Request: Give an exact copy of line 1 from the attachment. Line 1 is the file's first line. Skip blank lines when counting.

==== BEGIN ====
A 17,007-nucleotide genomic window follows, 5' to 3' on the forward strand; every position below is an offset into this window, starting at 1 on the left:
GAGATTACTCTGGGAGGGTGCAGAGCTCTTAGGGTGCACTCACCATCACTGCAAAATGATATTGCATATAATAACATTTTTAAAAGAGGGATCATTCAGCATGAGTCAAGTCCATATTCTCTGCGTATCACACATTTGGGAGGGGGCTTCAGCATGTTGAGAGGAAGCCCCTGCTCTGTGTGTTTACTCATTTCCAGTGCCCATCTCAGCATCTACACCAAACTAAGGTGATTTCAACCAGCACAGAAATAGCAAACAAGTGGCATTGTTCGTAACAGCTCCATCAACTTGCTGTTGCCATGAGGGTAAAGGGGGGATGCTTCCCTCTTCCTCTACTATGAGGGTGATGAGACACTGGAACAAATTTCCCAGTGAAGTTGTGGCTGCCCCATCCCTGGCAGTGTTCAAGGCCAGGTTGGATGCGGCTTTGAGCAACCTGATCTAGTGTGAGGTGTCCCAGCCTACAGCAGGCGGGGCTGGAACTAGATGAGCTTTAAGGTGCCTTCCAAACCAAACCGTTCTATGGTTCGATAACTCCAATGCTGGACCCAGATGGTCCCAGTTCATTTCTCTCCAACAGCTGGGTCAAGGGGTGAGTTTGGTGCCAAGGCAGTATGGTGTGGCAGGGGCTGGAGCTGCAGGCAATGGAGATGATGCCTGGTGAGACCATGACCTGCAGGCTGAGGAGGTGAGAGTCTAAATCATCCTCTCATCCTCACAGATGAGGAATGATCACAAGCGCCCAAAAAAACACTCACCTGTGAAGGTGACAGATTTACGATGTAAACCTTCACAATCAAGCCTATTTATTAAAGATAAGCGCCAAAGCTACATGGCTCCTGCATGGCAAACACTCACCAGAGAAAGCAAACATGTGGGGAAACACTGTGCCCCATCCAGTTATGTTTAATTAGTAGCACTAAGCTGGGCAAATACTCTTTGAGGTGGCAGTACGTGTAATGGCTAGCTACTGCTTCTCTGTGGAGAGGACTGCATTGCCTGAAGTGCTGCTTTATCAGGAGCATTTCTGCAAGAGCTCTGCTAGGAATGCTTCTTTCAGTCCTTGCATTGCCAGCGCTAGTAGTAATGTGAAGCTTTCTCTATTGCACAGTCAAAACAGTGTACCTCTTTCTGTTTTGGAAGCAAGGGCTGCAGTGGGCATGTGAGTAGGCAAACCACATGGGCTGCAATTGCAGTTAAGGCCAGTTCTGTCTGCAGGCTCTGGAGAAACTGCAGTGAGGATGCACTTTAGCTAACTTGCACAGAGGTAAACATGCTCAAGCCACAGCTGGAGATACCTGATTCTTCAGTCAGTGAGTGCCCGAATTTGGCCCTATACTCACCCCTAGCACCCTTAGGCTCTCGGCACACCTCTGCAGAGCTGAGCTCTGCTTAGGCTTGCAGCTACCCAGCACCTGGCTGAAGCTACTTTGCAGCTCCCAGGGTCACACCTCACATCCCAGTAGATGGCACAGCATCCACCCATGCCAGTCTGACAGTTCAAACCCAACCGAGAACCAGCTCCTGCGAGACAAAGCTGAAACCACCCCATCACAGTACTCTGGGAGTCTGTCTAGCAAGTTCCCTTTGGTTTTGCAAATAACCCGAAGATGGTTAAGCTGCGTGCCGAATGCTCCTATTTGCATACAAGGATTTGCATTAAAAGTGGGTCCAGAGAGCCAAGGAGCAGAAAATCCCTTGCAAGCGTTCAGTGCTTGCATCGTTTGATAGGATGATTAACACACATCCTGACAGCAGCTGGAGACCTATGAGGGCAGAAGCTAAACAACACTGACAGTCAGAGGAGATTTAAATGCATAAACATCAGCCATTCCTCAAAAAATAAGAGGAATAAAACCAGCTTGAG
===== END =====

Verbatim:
A 17,007-nucleotide genomic window follows, 5' to 3' on the forward strand; every position below is an offset into this window, starting at 1 on the left: